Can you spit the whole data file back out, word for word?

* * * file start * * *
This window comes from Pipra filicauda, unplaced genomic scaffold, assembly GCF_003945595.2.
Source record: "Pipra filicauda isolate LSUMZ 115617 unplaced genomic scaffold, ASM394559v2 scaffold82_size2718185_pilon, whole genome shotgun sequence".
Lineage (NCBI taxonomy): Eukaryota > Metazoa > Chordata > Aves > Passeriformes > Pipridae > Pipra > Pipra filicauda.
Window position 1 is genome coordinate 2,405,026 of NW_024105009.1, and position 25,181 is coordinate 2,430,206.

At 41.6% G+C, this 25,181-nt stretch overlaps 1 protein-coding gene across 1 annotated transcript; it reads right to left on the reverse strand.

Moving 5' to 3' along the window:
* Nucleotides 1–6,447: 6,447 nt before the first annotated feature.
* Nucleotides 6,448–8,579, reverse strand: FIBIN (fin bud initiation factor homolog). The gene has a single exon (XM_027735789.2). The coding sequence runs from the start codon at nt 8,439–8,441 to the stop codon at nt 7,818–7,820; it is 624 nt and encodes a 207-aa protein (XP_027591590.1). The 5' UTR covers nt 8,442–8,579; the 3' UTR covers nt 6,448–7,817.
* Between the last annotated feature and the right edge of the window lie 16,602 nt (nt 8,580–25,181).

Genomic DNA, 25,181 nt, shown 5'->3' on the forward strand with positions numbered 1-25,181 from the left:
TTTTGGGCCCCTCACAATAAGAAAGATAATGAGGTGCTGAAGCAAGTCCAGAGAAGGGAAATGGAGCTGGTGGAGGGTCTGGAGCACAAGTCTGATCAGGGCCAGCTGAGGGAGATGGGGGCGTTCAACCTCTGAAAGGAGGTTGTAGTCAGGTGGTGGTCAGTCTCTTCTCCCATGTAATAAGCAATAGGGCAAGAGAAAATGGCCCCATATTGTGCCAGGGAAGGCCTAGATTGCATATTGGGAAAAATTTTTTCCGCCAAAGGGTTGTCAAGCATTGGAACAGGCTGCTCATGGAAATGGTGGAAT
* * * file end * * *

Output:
This window comes from Pipra filicauda, unplaced genomic scaffold, assembly GCF_003945595.2.
Source record: "Pipra filicauda isolate LSUMZ 115617 unplaced genomic scaffold, ASM394559v2 scaffold82_size2718185_pilon, whole genome shotgun sequence".
Lineage (NCBI taxonomy): Eukaryota > Metazoa > Chordata > Aves > Passeriformes > Pipridae > Pipra > Pipra filicauda.
Window position 1 is genome coordinate 2,405,026 of NW_024105009.1, and position 25,181 is coordinate 2,430,206.

At 41.6% G+C, this 25,181-nt stretch overlaps 1 protein-coding gene across 1 annotated transcript; it reads right to left on the reverse strand.

Moving 5' to 3' along the window:
* Nucleotides 1–6,447: 6,447 nt before the first annotated feature.
* Nucleotides 6,448–8,579, reverse strand: FIBIN (fin bud initiation factor homolog). The gene has a single exon (XM_027735789.2). The coding sequence runs from the start codon at nt 8,439–8,441 to the stop codon at nt 7,818–7,820; it is 624 nt and encodes a 207-aa protein (XP_027591590.1). The 5' UTR covers nt 8,442–8,579; the 3' UTR covers nt 6,448–7,817.
* Between the last annotated feature and the right edge of the window lie 16,602 nt (nt 8,580–25,181).

Genomic DNA, 25,181 nt, shown 5'->3' on the forward strand with positions numbered 1-25,181 from the left:
TTTTGGGCCCCTCACAATAAGAAAGATAATGAGGTGCTGAAGCAAGTCCAGAGAAGGGAAATGGAGCTGGTGGAGGGTCTGGAGCACAAGTCTGATCAGGGCCAGCTGAGGGAGATGGGGGCGTTCAACCTCTGAAAGGAGGTTGTAGTCAGGTGGTGGTCAGTCTCTTCTCCCATGTAATAAGCAATAGGGCAAGAGAAAATGGCCCCATATTGTGCCAGGGAAGGCCTAGATTGCATATTGGGAAAAATTTTTTCCGCCAAAGGGTTGTCAAGCATTGGAACAGGCTGCTCATGGAAATGGTGGAAT